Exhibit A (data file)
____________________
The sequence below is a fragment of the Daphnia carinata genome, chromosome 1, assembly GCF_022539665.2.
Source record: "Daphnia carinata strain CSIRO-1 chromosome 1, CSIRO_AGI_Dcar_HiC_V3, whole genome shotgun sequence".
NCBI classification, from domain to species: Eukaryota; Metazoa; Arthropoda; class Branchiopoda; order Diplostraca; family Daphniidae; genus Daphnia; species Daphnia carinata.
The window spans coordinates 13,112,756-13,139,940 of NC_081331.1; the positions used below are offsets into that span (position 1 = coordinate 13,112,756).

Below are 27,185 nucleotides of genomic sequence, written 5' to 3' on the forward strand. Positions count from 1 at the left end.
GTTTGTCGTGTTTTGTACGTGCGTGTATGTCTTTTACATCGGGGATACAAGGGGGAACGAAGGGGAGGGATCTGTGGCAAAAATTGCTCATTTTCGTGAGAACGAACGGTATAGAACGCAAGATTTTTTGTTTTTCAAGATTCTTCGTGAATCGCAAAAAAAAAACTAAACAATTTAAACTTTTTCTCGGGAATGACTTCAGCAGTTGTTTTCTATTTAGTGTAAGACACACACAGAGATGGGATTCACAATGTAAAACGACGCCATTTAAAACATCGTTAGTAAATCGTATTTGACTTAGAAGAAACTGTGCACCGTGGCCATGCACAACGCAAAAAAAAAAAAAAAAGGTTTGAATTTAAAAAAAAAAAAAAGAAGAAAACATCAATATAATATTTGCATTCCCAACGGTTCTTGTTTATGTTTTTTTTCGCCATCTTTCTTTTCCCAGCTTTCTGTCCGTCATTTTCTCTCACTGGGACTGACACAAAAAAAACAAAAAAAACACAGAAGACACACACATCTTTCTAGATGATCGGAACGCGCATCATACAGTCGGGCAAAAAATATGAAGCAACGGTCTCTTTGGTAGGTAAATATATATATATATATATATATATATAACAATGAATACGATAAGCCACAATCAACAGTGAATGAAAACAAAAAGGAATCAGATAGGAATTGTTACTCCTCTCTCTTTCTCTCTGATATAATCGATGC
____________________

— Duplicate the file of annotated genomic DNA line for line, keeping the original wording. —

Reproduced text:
The sequence below is a fragment of the Daphnia carinata genome, chromosome 1, assembly GCF_022539665.2.
Source record: "Daphnia carinata strain CSIRO-1 chromosome 1, CSIRO_AGI_Dcar_HiC_V3, whole genome shotgun sequence".
NCBI classification, from domain to species: Eukaryota; Metazoa; Arthropoda; class Branchiopoda; order Diplostraca; family Daphniidae; genus Daphnia; species Daphnia carinata.
The window spans coordinates 13,112,756-13,139,940 of NC_081331.1; the positions used below are offsets into that span (position 1 = coordinate 13,112,756).

Below are 27,185 nucleotides of genomic sequence, written 5' to 3' on the forward strand. Positions count from 1 at the left end.
GTTTGTCGTGTTTTGTACGTGCGTGTATGTCTTTTACATCGGGGATACAAGGGGGAACGAAGGGGAGGGATCTGTGGCAAAAATTGCTCATTTTCGTGAGAACGAACGGTATAGAACGCAAGATTTTTTGTTTTTCAAGATTCTTCGTGAATCGCAAAAAAAAAACTAAACAATTTAAACTTTTTCTCGGGAATGACTTCAGCAGTTGTTTTCTATTTAGTGTAAGACACACACAGAGATGGGATTCACAATGTAAAACGACGCCATTTAAAACATCGTTAGTAAATCGTATTTGACTTAGAAGAAACTGTGCACCGTGGCCATGCACAACGCAAAAAAAAAAAAAAAAGGTTTGAATTTAAAAAAAAAAAAAAGAAGAAAACATCAATATAATATTTGCATTCCCAACGGTTCTTGTTTATGTTTTTTTTCGCCATCTTTCTTTTCCCAGCTTTCTGTCCGTCATTTTCTCTCACTGGGACTGACACAAAAAAAACAAAAAAAACACAGAAGACACACACATCTTTCTAGATGATCGGAACGCGCATCATACAGTCGGGCAAAAAATATGAAGCAACGGTCTCTTTGGTAGGTAAATATATATATATATATATATATATATAACAATGAATACGATAAGCCACAATCAACAGTGAATGAAAACAAAAAGGAATCAGATAGGAATTGTTACTCCTCTCTCTTTCTCTCTGATATAATCGATGC